Re:Pixie help

Pete Giwojna

Dear geek:

Pixies or dwarf seahorses often breed year-round in captivity, so if you were to order a pair at the end of October, there is a chance that the male may be pregnant. If you wish, you can order a pregnant male for a little extra in order to jumpstart your herd of Pixies.

Two of the right type of sponge filters will provide all of the filtration you need for your 10-gallon Pixie tank. I would forget about the whisper power filter since it is too apt to suck up all of the baby brine shrimp you need to feed the Pixies (Hippocampus zosterae).

Do a Google search online for "Paguristes cadenati" and you will find lots of online sources that sell Scarlet Reef Hermit Crabs.

If you don’t have them already, you will need some saltwater test kits to cycle your tank, monitor conditions in your aquarium, and keep track of the water quality. The basic test kits you’ll need to keep track of the aquarium parameters are pH, ammonia, nitrite, and nitrate, plus a hydrometer to check specific gravity and an aquarium thermometer (if you don’t have one already). You’ll need to get separate test kits for ammonia, nitrite, and nitrate, and I recommend fasTest or Salifert kits for saltwater. I also like the SeaTest hydrometers–convenient, easy to read, and reliable. Here’s a list of what you’ll need for starters:

10 gallon gallon aquarium
Cover for aquarium
Strip Reflector with bulb (a fluorescent bulbs is better than an incandescent bulb since it will give off less heat)
fasTest Ammonia test kit for saltwater (by Aquarium Systems);
fasTest Nitrite test kit for saltwater (by Aquarium Systems);
fasTest Nitrate test kit for saltwater (by Aquarium Systems);
fasTesT pH test kit for saltwater (by Aquarium Systems);
or the Salifert Nitrogen Cycle Package of test kits (Ammonia, Nitrite, Nitrate, & pH)
Click here: Salifert Test Kits:
Instant Ocean artificial salt mix
Safe or Prime declorinators by Sea Chem for detoxifying tap water;
SeaTest Hydrometer (by Aquarium Systems) for checking salinity;
Aquarium thermometer.
Brine shrimp eggs (Artemia cysts)
Brine shrimp net
Brine shrimp hatcheries (at least two)
2 air pumps (one to operate the sponge filter in the tank and one to aerate the brine shrimp hatcheries)
Airline tubing
Set of Gang Valves (to connect the airline tubing from your air pump to the brine shrimp hatcheries)
Macroalgae (to provide a lush letter of plants for the Pixies to live in)
Sponge Filters (one or two depending on the size of the aquarium)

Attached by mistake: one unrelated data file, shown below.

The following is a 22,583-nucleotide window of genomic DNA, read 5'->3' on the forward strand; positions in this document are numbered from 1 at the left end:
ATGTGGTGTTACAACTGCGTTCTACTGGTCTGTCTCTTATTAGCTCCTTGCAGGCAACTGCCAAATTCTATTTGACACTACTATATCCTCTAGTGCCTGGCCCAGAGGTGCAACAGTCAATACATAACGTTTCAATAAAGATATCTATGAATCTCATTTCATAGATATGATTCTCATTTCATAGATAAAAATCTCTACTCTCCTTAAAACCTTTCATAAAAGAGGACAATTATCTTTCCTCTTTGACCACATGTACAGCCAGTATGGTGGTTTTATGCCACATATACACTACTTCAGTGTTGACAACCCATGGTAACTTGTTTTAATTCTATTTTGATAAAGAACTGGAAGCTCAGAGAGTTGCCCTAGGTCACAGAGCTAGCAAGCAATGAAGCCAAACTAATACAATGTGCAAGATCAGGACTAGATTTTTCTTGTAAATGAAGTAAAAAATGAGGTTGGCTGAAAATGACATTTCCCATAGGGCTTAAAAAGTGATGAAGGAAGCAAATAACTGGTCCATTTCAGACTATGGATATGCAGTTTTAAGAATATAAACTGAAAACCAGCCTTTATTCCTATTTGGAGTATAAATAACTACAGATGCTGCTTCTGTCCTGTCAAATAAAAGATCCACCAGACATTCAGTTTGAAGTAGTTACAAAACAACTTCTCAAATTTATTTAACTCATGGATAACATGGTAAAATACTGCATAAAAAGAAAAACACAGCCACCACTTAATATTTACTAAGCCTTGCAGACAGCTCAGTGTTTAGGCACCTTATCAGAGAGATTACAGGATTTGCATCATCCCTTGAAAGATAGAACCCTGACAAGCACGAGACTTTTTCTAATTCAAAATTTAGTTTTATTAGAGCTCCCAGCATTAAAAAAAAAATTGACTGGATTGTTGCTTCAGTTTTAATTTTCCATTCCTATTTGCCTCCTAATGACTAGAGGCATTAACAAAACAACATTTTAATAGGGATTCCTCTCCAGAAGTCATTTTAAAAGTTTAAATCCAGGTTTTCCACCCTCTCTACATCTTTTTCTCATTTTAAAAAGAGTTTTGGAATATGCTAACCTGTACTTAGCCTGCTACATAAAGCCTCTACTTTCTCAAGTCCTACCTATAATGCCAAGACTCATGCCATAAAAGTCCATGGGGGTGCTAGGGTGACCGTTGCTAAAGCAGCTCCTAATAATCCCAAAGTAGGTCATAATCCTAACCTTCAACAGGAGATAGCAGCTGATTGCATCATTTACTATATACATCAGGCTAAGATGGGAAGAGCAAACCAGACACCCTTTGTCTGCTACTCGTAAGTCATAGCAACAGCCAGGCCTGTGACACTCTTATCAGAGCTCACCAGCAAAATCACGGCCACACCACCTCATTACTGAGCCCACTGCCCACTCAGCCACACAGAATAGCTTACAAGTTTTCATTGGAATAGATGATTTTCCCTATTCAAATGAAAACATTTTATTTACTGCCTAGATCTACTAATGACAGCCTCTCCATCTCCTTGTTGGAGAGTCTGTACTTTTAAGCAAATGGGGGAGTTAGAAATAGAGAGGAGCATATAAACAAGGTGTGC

The prices for these items vary considerably depending on what part of the country you are in, as well as from source to source. The items can often be found for bargain prices online, but then you have to pay for shipping and handling, which adds to their cost. For this reason, it’s usually best to get the large equipment at least (the aquarium, cover, reflector, etc.) from your local fish store. I suggest you print out this list of items and then compare prices at fish stores in your area as well as various online sources to determine where you can get the best deals.

The sponge filters I find that work well are the Oxygen Plus Bio-Filters (models 2, 3, 4, or 5) or the Tetra Brilliant foam filters. They have no metal components, making them completely safe for use in saltwater, and just one of these foam filters will do the job on a tank of 5 gallons or less. They do not have a weighted bottom but are equipped with suction cups instead. Two of the smaller models can be used on larger tanks like a 10-gallon aquarium, but one of the larger models, like the one at the link below, should be sufficient for your a 5-gallon aquarium:

Click here: Foam Aquarium Filters: Oxygen Plus Bio-Filter 2

Avoid the Oxygen Plus Bio-filter 6, 11, and the Multi sponge, which all have a weighted bottom (metal), that rusts when exposed to saltwater. If you want more filtration, you’re better off going with two of the smaller suction cup sponge filters rather than any of the models with weighted bottoms. For instance, for a 10-gallon tank, I’d suggest using two well-established foam filters, one at either end of the tank for the biofiltration.

All you need to operate sponge or foam filters is an inexpensive, diaphragm-operated air pump (whatever is available at a reasonable price from your LFS will do just fine), a length of airline tubing to connect the air pump to the foam filter(s), and a set of air valves (gang valves) to regulate the air flow to the filters. That’s all — nothing to it! The inexpensive Apollo 5 air pumps work great for sponge filters, but whatever air pump you have on hand should certainly do the job.

Be sure to pick up a copy of Alisa Abbott’s guidebook (Complete Guide to Dwarf Seahorses in the Aquarium, 2003, 144 pages), too. That’s one book every Pixie owner and dwarf seahorse keeper should have on hand. I proofed Alisa’s dwarf seahorse book for TFH publications and wrote the preface for it, so I’m quite familiar with her guide, and I highly recommend it.

Hey, geek — send me a quick note with your e-mail address and I will fix you up with loads of additional information on keeping dwarf seahorses and setting up an ideal aquarium for them. You can reach me at the following e-mail address: [email protected]

And don’t forget to check out those discussions I referred you to in my previous post. They will answer a lot of your questions about Pixies or dwarf seahorses.

Best of luck with your plans for Pixies, seahorsegeek!

Happy Trails!
Pete Giwojna

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